Slick, streamlined and sexy, AyOH‘s Dangerous Questions is best described as the sound of traveling the length of Chicago – by cab, by train or by foot – on a drizzly, desperate evening. Shiny guitars, hovering keys, propulsive rhythms and impassioned vocals that recall the best parts of 80’s new-wave and modern-day electronic-fueled pop hug tightly against references to the Blue Line, and pleas for connection and communication. Citing groups like the 1975, Coldplay and the Killers as immediate influences, the band’s finest hour thus far takes us through a whirlwind of emotions, delivered with such significant precision, that AyOH will soon surely be shoulder-to-shoulder with those same musical greats.
It’s quite remarkable too, how the core members of the band came together from all corners of the world, and what they each bring to the table, to create a sound that can be described as above. A native of Pittsburgh, vocalist/guitarist Avi Dell credits his stint in the Israeli army as a touchstone for songwriting inspiration. Thailand native and bassist Lin Takrudtong headed up the production of the group’s stark, moving music video for “Help Me,” one of several radio-ready gems from the EP. Drummer John Paul Arrotti’s Nashville session work allowed him to connect with rising talent Lilly Hiatt (daughter of American Music Award winner and world-famous songwriter John), who guests here on the sweet, folk-tinged title track. And with the recent addition of guitarist Austin Russell, the group is more powerful than ever. “The first EP was mostly just solo work that we adapted to the band,” says Dell. “The new collection of work is much more of a reflection of us as a unit, both musically and lyrically. Everyone had played a much larger roll in bringing these songs to life. We actually made every step of the way pretty democratic.”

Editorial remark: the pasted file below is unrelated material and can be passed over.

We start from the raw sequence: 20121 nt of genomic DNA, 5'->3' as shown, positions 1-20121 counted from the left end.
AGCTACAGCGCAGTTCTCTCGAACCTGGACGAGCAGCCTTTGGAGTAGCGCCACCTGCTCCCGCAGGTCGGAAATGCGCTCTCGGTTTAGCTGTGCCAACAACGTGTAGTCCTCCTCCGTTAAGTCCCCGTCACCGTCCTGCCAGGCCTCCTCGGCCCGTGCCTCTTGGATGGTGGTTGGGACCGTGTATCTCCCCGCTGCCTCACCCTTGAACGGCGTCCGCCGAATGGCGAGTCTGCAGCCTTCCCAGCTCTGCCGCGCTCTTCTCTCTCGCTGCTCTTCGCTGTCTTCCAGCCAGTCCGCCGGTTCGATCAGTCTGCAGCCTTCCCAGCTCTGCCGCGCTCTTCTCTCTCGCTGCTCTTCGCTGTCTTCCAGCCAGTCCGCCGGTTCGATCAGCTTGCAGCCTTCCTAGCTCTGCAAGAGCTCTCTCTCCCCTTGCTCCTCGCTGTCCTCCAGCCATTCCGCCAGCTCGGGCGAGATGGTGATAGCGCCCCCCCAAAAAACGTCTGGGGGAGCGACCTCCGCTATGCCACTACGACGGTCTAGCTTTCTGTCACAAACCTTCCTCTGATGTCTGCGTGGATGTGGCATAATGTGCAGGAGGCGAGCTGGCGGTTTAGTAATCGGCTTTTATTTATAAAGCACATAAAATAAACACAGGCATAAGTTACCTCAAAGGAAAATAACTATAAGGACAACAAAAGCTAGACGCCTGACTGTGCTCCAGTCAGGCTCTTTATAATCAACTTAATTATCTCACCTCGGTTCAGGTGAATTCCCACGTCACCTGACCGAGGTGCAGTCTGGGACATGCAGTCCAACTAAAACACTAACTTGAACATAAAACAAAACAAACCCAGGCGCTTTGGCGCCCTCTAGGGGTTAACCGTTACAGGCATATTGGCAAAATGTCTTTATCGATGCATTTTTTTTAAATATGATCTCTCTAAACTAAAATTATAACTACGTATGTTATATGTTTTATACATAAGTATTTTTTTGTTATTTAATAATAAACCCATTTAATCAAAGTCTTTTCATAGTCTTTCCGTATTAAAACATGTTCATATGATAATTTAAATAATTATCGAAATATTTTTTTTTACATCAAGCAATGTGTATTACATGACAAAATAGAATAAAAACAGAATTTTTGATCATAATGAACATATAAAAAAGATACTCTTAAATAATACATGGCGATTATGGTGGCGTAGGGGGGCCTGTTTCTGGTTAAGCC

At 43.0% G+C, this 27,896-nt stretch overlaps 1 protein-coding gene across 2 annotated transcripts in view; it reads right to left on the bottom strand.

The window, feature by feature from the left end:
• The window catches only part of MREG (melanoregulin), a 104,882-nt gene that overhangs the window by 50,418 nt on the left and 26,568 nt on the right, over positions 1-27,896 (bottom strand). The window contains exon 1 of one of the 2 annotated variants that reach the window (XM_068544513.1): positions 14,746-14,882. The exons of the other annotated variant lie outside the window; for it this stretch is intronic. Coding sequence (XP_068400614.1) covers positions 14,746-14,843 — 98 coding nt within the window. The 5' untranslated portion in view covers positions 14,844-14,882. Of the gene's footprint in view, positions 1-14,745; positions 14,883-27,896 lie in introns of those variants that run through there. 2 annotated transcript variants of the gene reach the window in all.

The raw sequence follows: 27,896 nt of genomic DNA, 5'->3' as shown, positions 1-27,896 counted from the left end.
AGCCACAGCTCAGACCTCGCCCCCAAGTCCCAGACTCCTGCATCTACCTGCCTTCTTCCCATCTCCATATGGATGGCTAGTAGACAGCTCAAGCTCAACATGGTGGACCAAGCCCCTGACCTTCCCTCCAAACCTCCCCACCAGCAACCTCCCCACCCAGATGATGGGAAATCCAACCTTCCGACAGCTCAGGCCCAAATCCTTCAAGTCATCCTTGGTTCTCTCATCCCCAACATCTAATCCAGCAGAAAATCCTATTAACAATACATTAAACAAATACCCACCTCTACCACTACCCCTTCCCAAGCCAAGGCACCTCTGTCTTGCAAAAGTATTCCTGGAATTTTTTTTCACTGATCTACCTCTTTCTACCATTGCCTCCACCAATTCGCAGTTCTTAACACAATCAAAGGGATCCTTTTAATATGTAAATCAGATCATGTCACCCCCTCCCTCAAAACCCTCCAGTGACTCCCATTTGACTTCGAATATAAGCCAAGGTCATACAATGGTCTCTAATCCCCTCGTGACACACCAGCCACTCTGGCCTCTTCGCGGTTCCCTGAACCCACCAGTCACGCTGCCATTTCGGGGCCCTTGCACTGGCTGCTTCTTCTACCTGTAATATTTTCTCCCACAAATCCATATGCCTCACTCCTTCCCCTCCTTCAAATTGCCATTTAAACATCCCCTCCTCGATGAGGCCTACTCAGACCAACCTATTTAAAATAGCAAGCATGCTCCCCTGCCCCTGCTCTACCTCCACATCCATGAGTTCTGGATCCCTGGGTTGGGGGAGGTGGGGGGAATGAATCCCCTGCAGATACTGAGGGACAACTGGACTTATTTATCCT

Working again at Transient Sound Studio in Lakeview with Steven Gillis of Filter fame, the group started the framework for Dangerous Questions almost two years ago. Though pulsing with human experiences – be they joyous as on the celebratory “Shout Shout” or regretful like with the break-up epic “Lion to the Lamb” – much of the strength of Questions lies in spotless programming choices and how they interact with live instrumentation and goosebump-creating vocals. Dell cites this method as being “a very deliberate move for us,” putting all of Transient Sound’s abilities to the test. Using “dozens of microphones and hundreds of takes, we then matched all of those takes with MIDI programming and tracks to create a natural and technological hybrid. We wanted to bridge the organic and synthetic seamlessly, and it was a huge undertaking.”
The EP is all the better for the immense effort Dell mentions, with driving rockers like “Say It Anyway” coming across as both sprawling and tense, and closing cut “Save You” aiming for the rafters while still creating a type of gorgeous intimacy that’s nearly unheard from a group that has yet to become a household name. With such a dynamic palette, it’ll be thrilling to watch AyOH grow into the studio and touring giant that they’re destined to become. Releases such as Dangerous Questions don’t come along often, locally or otherwise, so those unfamiliar currently are best suited to get in on the ground floor.
The band will celebrate the new EP with a performance at Chicago’s renowned Metro. Details here.